Mix &

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On a night out we may dabble and take a combination of alcohol and drugs. Everyone should know what drugs work in synergy and what drugs are a pretty risky mix.


Mixing Drugs

We choose to mix drugs for different reasons – it may help to enhance the effects of one drug in particular or to dull the negative side effects of another. Despite the reason, some combinations scream ‘danger, danger’ and others are less risky.

Before we kick off down the path of mixing drugs, it’s important to remember that the strength of any drug is relative to how much is taken, our size and weight, our tolerance to the drug and whether we are taking the mixture at the same time or at different times. There is no safe level of drug use, and it can be difficult to predict the effects of multiple drugs taken at once.

Mixing Stimulants

When using two stimulants at once, there’s an additional strain put on the body which increases the likelihood of developing heart problems, and it runs the risk of experiencing anxiety, panic attacks and psychosis – and this is on top of the side effects from each drug.

Serotonin syndrome is caused when stimulant drugs (and sometimes other drugs) are mixed and we have too much serotonin in our brain. It leads to experiencing mental confusion, hyperactivity, muscular problems and other serious effects including rapid heartbeat, muscle spasms and death.

Examples of stimulant drugs:

  • Tobacco
  • Cocaine
  • Ice
  • Amphetamines
  • MDMA*

*MDMA isn’t technically a stimulant, but it has the same effects when mixed with stimulants – so keep this in mind when thinking about mixing stimulants.


Mixing Depressants

Using a double dose of depressants can significantly impact our breathing and slow down the activity of the central nervous system – which is kind of essential for being able to function. Slowing down the signals between the brain and the body can lead to impaired judgement and coordination. Some other serious effects of mixing depressants include vomiting, blackouts, memory loss, passing out, coma, and even death.

Examples of depressant drugs:

  • Alcohol
  • Benzos
  • GHB

Opioids have some of the same effects when mixed with depressants, so keep this in mind when thinking about mixing depressants with other drugs. Some inhalants are also classified as depressants.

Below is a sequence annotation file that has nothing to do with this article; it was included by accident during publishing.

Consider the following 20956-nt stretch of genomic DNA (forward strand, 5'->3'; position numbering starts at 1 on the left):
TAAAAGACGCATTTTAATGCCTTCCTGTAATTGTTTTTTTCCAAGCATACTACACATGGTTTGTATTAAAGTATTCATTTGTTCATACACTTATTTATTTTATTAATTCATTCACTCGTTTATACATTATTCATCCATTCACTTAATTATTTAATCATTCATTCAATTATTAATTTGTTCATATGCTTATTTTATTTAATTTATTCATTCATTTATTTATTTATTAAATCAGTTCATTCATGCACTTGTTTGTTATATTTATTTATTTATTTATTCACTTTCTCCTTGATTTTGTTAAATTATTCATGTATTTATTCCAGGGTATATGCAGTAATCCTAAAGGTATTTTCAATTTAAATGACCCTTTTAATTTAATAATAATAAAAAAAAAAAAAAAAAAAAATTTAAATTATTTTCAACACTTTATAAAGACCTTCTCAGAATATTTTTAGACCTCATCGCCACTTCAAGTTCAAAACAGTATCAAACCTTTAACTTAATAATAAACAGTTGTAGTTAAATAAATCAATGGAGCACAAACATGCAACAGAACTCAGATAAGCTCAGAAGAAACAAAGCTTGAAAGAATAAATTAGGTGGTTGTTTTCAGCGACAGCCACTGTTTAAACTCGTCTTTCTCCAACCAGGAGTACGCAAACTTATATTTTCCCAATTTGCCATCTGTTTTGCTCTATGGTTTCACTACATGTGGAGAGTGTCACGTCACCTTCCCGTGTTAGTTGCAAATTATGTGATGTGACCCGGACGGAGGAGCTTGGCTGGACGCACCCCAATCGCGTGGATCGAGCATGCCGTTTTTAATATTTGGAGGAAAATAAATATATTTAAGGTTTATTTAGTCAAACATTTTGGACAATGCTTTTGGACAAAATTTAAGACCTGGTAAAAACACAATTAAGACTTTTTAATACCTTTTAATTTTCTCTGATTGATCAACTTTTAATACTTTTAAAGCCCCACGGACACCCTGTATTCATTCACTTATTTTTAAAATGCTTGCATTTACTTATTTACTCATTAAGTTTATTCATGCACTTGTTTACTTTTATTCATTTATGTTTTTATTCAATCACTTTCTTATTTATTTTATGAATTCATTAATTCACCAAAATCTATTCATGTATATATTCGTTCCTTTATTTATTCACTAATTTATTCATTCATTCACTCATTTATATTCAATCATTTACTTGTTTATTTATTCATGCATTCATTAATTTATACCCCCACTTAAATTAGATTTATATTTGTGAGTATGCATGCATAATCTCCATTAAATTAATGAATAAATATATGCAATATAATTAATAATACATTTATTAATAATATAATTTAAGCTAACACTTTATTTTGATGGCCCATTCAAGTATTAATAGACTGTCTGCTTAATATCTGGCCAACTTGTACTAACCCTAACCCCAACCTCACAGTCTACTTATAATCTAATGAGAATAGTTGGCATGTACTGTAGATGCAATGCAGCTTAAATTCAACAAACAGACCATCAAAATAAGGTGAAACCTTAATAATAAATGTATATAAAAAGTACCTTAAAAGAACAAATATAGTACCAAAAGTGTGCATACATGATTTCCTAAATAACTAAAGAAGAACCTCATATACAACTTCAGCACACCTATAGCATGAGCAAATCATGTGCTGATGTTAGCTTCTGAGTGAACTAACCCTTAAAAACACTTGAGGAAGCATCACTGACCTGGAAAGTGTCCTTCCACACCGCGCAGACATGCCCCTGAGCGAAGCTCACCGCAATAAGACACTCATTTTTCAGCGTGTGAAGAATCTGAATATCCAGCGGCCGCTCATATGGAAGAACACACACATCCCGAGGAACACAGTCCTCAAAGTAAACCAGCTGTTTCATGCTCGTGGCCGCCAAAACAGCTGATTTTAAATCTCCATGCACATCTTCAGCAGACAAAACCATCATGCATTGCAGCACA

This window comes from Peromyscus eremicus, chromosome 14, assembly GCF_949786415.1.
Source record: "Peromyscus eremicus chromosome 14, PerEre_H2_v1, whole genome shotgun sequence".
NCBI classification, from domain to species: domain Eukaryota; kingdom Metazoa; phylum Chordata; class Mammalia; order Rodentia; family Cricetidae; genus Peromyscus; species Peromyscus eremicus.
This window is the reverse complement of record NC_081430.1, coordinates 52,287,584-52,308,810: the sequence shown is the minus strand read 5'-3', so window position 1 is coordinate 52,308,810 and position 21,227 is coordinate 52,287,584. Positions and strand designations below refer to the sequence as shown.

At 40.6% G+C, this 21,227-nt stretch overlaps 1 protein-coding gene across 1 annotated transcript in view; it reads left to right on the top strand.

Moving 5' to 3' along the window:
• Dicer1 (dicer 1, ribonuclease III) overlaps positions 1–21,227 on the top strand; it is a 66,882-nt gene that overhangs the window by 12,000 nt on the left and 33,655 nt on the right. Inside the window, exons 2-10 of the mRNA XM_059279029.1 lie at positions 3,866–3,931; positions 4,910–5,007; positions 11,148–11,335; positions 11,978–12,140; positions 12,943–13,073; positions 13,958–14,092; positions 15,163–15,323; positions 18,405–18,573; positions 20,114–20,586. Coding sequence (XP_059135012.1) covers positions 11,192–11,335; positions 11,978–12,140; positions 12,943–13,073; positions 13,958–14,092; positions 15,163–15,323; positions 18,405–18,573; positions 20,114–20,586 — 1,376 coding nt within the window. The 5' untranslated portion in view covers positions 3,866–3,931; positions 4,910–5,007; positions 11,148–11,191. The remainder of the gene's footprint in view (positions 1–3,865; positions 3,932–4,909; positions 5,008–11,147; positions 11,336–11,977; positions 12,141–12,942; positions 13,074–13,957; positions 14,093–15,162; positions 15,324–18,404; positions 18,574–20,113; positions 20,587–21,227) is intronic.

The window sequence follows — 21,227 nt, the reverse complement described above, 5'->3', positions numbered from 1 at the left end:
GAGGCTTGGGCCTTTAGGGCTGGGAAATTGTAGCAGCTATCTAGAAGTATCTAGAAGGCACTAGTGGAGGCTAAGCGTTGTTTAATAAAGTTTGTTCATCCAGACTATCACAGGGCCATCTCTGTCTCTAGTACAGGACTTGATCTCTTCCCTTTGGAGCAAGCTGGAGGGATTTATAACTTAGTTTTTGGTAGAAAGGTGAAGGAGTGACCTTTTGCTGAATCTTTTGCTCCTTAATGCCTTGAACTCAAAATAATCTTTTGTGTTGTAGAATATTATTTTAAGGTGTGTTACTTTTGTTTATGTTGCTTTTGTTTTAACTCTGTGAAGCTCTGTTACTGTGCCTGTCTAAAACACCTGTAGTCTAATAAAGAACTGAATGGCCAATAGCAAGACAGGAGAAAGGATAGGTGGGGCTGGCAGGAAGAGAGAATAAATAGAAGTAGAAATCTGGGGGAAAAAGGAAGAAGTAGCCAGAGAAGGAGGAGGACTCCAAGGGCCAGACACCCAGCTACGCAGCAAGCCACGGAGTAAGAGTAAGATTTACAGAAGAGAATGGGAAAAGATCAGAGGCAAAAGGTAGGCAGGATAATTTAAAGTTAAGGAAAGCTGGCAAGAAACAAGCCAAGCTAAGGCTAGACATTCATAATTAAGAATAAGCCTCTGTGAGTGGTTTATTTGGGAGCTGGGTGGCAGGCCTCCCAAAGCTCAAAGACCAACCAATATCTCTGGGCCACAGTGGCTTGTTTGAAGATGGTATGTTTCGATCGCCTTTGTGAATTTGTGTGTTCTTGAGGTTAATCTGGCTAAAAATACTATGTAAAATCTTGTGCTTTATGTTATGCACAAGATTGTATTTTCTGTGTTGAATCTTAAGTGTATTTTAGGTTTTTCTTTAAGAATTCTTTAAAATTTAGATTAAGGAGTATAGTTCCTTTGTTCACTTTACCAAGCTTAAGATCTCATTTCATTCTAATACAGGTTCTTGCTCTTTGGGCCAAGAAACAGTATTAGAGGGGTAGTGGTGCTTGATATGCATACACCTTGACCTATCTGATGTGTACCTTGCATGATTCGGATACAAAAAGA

Examples of opioid drugs:

  • Fentanyl
  • Heroin
  • Methadone
  • Oxycodone

Mixing Stimulants and Depressants

Mixing and matching depressant and stimulant drugs can put the body under dire strain as it works to compete with the opposing effects of each drug – it’s the worst game of tug and war ever! The heart can experience major stress and it can result in developing or exacerbating heart conditions. Other negative effects include respiratory infections, bronchitis, dehydration, overheating and kidney failure – so yikes…


Mixing Mind Altering drugs

Some drugs are not considered stimulants or depressants, so what do we call these? They can fall under the categories of disassociates, cannabinoids and psychedelics. Cos they alter our minds, we’ve collectively called them ‘mind-altering drugs’.

Examples of mind-altering drugs:

  • Ketamine
  • Nitrous Oxide
  • LSD
  • Magic Mushrooms

Mixing mind-altering drugs can amplify the effects of the trip – or the intensity of the hallucinations or visual distortions.


Taking other drugs while on medications like painkillers, anaesthetics, steroids, antidepressants, antipsychotics, antihistamines, and reproductive medicines like Viagra and the contraceptive pill can produce unpredictable and negative effects. It is recommended that you consult a doctor if you are on prescribed medication before taking any additional drugs.


What not to mix!!

When certain drugs are mixed the chances of overdose or experiencing severe side effects are increased. While everything in moderation is the best approach to drug use, in our queer communities, we tend to mix particular drugs, so it’s best for us to all be aware of what we shouldn’t mix and to find out what the interaction side effects are.


  • Ketamine and Alcohol
  • Ketamine and GHB
  • Ketamine and Opioids
  • Cocaine and Opioids
  • Alcohol and GHB
  • Alcohol and Opioids
  • Alcohol and Benzos
  • GHB and Opioids
  • GHB and Benzos
  • Opioids and Benzos

To find out what the effects of these interactions are, head to TripSit or look at the interactions by a particular type of drug.

There are also some dangerous combinations to be aware of when mixing antidepressants and alcohol and other drugs. It’s best to chat with a healthcare professional about the possible interactions.

The information given on this page is not medical advice and should not be relied upon in that way.